This Excel template is designed to help translation managers calculate savings from moving parts of their translation budget to machine translation post-editing workflow. The table factors in the translation memory, repetitions in the text, and different levels of discount depending on the match rate. With some patience and persistence, you can adjust for differences in translation rates by language.
Example Calculation – Acme Engineering
Download the template here.
In our example calculation, the fictional company Acme pays $0.18 per word to a translation company. With a volume of 2 million source words per year and 5 target languages, Acme spends $1.3 million USD on translations, which they optimize in the course of this project.
They already have translation memory in place, and decided to keep using it for matches above 85%. Next, they invest 3% of their budget into machine translation and pass fuzzy matches through MT with human review. Based on the MT accuracy scores, they negotiate a 30% rate reduction with their supplier for MTed segments. Following the implementation, they start seeing savings, which come up to 27% of the budget. Acme sees an economic benefit of a million dollars over three years.
Calculating for Your Organization
Populate all fields marked in yellow with your information. Your savings will appear in the green fields below.
Translation memory match rates. Machine translation post-editing contracts reduce the cost of translating segments where translation memory is not used. The typical cut-off point is at 85%; anything above is propagated from the translation memory, and anything below uses machine translation. However, some organizations see the benefit in upping the ante and cutting off translation memory at 95% or even 99%.
Word rate. This is your negotiated per-word rate with your suppliers. It often varies per language because of the different costs of living in various countries. To estimate savings in a machine translation program with many variables, divide the costs into 3 tiers and calculate the savings individually per Tier. Example:
Tier 1: Japanese, Korean, Nordic – $0.20 per word
Tier 2: German, French (medium) – $0.15 per word
Tier 3: Spanish, Turkish, Portuguese – $0.09 per word
Share of volume. This is the split of your incoming translation work by discount level for the translation memory fuzzy matching. You can obtain the information on the split from your translation management system (TMS) by adding past analyzes or by tasking your translation company with compiling these numbers. If you don’t have any discounts in place yet, this will be a great starting point to negotiate them.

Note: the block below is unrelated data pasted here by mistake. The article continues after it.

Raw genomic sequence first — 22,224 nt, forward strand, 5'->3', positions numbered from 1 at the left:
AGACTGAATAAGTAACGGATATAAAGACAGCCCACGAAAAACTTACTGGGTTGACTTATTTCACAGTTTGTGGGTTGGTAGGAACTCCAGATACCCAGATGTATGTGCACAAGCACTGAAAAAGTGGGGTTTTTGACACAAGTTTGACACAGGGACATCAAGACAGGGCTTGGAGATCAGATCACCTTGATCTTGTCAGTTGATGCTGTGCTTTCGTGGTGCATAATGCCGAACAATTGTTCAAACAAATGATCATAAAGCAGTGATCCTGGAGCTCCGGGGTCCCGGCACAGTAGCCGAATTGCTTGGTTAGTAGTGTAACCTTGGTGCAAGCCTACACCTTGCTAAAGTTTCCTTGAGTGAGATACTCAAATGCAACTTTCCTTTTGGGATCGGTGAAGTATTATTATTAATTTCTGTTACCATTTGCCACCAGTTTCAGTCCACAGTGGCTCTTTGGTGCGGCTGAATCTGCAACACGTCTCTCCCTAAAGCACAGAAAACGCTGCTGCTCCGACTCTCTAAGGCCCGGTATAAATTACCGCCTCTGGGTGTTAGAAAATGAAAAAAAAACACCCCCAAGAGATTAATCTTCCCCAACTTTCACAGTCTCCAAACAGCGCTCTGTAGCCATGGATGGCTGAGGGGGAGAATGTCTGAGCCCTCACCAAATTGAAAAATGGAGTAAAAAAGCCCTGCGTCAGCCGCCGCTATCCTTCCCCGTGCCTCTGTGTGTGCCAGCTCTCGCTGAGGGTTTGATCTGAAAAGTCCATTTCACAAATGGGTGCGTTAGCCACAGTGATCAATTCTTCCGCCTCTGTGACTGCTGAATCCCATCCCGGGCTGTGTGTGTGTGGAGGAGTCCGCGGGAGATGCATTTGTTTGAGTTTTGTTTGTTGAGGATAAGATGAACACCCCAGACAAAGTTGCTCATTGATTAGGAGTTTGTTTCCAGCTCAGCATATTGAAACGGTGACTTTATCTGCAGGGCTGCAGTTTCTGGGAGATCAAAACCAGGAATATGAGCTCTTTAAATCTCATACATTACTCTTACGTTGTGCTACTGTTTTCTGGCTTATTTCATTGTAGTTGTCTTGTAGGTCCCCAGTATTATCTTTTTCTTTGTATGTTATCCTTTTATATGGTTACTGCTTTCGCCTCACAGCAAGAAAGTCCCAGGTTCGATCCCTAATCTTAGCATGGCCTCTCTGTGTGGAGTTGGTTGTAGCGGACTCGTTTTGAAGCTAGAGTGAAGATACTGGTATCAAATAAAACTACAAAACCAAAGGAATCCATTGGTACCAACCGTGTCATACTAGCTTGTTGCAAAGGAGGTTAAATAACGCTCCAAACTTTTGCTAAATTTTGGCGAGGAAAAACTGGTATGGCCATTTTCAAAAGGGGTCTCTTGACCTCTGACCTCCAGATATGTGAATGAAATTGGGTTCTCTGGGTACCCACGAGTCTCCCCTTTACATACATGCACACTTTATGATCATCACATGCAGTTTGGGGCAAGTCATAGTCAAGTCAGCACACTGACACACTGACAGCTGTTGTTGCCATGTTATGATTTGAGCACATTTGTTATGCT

Current spend. This column represents your translation budget sliced by the translation memory match rate. It will be populated automatically based on a formula including your discounts and words sourced.
Leverage. Indicates which technology pre-translates incoming sentences, translation memory, or MT. As we stated earlier, a typical cut-off for MT is 85%, but if your MT is very accurate, go bolder, and target 95%.
Discount. MT discounts are a hot topic for debate; they are negotiated at various levels in real contracts. Great places to check discount levels are Proz and Smartcat marketplaces, where freelancers often indicate their pricing for translation and post-editing separately.
Here is our guidance on translation discounts based on MT accuracy:
When negotiating MT discounts, it’s always great to have edit distance and machine translation scores on hand to make sure that the discussion is driven by data.
Spend after MT. The projected change in spending after MT discounts are implemented. Segments populated from the translation memory do not change, but the spending for MTed segments will go down.
Edit distance biases. Machine translation quality varies from project to project, and edit distance is often influenced more by the personality of the reviewer. Some people rewrite minor details in the translated text for stylistic coherence or personal preferences. Others prefer to go fast and ignore minor discrepancies in favor of expediency. Track edit distance across several people and adjust for bias of individuals whose performance is wildly different from others in the calculation that affects rates.
Ramp up MTPE. Machine translation savings do not happen overnight; in most cases, they require vendors to get used to the engine output and learn to recognize typical mistakes made by the machine. While our calculation portrays savings as instantaneous, in your real-life scenario, it might take a couple of months, or even longer for MT benefits to kick in.
Operationalizing MT is about change management. While it is extremely important to have top quality machine translation and best-in-class models, the savings come from changing existing business relationships and convincing suppliers that even though they earn less per word with you, they will in the long run win more per year. Bank on optimistic suppliers who embrace MT ahead of others, and direct more volume their way. The person in charge of MT program should be a diplomat and a trainer; someone savvy in working with people, rather than software.
More Impact from MT
Machine translation’s economic impact just begins with the optimization of the translation budget. There are more than 50 other use cases where MT can bring an even greater benefit to your organization, including these.
1. User chat to allow one customer team to support all locations
2. Information monitoring
4. Internal communications
5. Video archives
6. Multilingual forums
7. Review translation
After you complete the implementation in localization, move on to the next use case and help foster more multilingual communication inside your organization.